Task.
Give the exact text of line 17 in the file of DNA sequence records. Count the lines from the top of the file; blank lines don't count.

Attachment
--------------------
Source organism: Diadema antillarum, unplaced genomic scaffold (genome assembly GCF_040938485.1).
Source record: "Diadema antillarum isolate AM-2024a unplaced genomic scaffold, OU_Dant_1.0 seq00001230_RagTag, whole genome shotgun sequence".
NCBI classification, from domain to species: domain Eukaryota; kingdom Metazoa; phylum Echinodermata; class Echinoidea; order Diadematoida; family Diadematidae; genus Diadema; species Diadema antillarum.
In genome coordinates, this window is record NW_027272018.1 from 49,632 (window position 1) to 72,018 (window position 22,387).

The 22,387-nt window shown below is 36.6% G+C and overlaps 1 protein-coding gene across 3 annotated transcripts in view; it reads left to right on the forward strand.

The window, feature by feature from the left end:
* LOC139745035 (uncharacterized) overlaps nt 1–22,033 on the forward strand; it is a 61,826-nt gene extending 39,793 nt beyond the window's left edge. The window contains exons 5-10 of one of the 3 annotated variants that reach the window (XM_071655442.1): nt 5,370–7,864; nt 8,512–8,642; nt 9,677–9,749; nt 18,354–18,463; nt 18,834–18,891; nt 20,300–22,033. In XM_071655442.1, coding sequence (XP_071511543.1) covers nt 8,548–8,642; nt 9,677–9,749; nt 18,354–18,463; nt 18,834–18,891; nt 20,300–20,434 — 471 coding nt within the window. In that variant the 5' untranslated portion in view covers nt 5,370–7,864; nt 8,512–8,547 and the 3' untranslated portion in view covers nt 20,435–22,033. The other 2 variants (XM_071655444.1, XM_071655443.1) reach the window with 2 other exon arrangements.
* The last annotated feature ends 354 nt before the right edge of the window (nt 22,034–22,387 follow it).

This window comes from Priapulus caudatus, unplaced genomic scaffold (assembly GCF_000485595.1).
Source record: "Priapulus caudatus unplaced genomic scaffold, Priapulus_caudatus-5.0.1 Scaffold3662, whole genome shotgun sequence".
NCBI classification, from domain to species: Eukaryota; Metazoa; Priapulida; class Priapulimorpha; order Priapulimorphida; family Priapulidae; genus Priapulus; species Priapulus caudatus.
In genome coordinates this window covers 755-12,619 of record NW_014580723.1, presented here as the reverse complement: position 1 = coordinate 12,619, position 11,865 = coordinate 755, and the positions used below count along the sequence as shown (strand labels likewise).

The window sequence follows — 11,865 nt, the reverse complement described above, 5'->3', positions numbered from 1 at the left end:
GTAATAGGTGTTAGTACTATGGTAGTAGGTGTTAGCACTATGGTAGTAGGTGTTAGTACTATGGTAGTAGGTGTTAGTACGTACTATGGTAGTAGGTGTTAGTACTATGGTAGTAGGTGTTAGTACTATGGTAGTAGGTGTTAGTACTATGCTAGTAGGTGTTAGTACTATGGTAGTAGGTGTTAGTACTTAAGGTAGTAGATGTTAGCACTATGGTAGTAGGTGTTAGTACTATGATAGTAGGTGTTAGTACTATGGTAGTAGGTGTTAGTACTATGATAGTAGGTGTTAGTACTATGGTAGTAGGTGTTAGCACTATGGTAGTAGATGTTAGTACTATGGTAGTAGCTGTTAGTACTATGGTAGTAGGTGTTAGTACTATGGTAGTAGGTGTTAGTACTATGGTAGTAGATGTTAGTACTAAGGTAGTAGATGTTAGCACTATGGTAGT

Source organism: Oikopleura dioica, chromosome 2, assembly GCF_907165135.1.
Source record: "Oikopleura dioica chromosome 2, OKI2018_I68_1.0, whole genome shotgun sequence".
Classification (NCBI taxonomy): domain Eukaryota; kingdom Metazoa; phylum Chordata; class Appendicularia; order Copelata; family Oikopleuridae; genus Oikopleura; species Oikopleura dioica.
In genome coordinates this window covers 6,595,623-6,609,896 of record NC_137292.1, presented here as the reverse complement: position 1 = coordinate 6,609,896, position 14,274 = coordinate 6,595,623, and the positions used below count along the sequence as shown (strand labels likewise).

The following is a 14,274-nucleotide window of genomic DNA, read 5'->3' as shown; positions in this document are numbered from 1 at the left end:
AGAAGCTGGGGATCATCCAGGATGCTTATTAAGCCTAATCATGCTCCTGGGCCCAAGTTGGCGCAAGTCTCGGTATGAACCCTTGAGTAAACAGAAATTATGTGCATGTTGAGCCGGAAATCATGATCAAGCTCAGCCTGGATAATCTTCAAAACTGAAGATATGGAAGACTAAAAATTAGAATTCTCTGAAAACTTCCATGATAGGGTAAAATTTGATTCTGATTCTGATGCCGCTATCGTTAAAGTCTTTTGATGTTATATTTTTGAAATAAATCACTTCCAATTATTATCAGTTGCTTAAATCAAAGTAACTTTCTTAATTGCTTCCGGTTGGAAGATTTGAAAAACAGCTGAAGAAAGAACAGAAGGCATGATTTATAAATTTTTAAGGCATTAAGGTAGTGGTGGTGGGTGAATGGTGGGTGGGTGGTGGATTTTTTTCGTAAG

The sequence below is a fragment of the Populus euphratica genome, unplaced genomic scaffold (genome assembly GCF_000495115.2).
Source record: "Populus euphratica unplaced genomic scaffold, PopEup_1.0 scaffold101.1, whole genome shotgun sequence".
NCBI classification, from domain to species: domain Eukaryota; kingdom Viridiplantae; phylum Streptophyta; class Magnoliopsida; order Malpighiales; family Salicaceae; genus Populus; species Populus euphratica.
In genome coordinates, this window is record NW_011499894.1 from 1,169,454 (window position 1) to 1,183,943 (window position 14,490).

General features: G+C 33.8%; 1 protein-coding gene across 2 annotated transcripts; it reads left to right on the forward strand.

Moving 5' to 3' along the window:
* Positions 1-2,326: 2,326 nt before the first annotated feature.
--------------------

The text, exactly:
Classification (NCBI taxonomy): domain Eukaryota; kingdom Metazoa; phylum Chordata; class Appendicularia; order Copelata; family Oikopleuridae; genus Oikopleura; species Oikopleura dioica.